If someone says they will not hire you because you won't tell them you're gay or disclose your sexuality is that legal?
Escondido, CA |
I had an attorney who owns a mediation company tell me he would not hire me unless I admitted to him about being gay and discuss my sexuality. He said that he couldn't trust me as an employee if I wouldn't talk to him about it. Is this legal?
Only if the answer to the question pertains to a bonafide duty of the job, e.g., if you are applying to be a clergyman or work for a religious employer in a denomination that does not recognize homosexuality as a valid lifestyle. For the position you described it does not appear to be a valid bonfire condition of employment and may be unlawful discrimination against you based on a perception of your sexual orientation. It does not sound like he is declining to hire you because you are or are not gay, rather that he demands complete honesty. To really analyze this situation more details are necessary. I recommend that you consult an attorney in California that deals with sexual orientation discrimination. in your area.
Best of luck!
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It is illegal in California to ask questions that are not job related. Sexual orientation is not job-related. It is furthermore illegal to refuse to hire someone because that person did not want to answer a non-job related inquiry. The Fair Employment & Housing Act ("FEHA") and its regulations prohibit all of these things.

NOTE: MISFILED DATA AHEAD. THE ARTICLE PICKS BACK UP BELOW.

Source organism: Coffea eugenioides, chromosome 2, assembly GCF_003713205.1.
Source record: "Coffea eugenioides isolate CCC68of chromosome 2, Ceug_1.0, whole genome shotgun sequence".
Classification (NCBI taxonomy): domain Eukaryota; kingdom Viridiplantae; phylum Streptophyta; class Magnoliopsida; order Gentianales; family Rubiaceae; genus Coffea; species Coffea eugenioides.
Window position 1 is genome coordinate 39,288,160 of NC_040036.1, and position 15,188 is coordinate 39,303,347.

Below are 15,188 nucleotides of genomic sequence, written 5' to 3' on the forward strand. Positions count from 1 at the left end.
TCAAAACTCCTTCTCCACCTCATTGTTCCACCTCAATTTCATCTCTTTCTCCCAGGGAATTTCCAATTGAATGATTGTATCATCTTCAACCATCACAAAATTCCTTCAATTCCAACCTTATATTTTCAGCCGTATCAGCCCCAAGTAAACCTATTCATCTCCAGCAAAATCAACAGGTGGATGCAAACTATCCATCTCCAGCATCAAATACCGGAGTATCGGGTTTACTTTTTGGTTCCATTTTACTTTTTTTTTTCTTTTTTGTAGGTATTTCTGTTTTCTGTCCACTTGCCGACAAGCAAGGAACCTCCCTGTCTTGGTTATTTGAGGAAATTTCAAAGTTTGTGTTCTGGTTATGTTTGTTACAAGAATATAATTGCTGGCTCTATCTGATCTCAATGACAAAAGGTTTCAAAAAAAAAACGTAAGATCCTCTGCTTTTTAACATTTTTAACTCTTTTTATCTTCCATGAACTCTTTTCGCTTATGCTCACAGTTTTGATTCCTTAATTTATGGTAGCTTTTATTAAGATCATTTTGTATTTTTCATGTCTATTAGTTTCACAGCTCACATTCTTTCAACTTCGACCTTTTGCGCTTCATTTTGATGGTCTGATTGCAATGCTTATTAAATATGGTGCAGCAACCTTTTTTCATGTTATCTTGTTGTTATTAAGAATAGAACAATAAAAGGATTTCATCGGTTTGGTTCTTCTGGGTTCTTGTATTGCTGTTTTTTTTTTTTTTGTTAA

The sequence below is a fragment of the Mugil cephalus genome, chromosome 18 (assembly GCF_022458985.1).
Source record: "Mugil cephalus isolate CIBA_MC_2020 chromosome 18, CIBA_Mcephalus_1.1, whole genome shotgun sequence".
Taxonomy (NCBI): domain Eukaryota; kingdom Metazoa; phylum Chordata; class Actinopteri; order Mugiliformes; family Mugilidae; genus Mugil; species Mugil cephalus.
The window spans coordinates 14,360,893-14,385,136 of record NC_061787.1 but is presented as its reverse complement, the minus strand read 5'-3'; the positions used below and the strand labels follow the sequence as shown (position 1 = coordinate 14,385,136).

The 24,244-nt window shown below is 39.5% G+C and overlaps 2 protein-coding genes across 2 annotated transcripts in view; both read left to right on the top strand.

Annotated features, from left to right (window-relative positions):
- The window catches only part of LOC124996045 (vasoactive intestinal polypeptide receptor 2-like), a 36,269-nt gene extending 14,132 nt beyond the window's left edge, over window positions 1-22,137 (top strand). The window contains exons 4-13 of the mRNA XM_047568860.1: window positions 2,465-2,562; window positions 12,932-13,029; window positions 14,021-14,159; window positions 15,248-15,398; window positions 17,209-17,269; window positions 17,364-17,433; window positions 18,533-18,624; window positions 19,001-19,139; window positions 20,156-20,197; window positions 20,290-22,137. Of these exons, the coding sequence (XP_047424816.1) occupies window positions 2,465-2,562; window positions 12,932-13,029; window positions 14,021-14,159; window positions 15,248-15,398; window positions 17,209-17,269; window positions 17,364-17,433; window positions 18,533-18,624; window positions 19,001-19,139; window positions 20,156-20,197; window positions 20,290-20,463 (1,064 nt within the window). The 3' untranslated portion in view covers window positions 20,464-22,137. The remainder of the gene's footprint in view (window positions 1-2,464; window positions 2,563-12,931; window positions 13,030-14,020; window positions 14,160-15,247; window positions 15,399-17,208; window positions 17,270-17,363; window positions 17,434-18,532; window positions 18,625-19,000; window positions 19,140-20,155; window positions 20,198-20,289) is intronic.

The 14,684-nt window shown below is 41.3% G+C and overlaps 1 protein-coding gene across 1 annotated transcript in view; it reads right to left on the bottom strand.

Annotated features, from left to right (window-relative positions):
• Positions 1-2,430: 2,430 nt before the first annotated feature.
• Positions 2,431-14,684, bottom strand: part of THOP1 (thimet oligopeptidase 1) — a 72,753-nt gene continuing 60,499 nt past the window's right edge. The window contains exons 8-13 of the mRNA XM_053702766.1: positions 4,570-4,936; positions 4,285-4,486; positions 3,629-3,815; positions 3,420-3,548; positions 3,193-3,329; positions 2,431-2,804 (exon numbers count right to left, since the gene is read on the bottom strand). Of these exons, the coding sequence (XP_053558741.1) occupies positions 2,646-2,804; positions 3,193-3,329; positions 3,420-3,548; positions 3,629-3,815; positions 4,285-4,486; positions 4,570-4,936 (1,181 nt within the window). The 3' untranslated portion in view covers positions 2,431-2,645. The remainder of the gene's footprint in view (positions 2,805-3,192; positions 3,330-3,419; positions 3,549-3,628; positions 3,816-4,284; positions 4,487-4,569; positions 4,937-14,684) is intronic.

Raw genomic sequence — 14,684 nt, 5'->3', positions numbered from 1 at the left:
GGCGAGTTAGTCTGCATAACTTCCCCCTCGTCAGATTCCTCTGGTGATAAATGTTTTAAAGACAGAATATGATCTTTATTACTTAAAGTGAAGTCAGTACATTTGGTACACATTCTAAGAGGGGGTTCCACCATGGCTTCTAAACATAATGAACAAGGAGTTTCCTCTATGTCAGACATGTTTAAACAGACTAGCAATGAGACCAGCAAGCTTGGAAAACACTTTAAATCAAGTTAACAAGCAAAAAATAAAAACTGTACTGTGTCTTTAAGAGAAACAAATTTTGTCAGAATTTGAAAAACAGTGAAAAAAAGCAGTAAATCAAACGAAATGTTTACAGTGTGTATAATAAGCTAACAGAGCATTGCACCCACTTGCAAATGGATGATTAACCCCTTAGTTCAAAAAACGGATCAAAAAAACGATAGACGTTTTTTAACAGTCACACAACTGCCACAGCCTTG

If you believe that you have been denied a job because of a non-job related inquiry, and you decide that you want to take action, make sure to do so within your statute of limitations, or your rights may be lost forever.
I hope this information is helpful to you.
Craig T. Byrnes
Disclaimer: Please be aware that I am not offering legal advice, nor forming an attorney-client relationship with you. I am not representing you, nor doing anything to protect your legal rights. If you believe that you have suffered a legal wrong, take action before any statute or limitations expires, or your right to do so may be lost forever. Good luck in your legal matter.
Think hard about the mechanics of the legal process and the fact that as complainant you will be required to prove your contentions with evidence. Then make an affirmative decision as to whether this is something that you choose to pursue.
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Please do not call or email me with a “few questions.” I give advice, make recommendations, and answer specific questions only after reviewing the documentary record and other evidence applicable to a specific client, and only in the course of or following a conference with my client in which all of the relevant information can be identified and developed.
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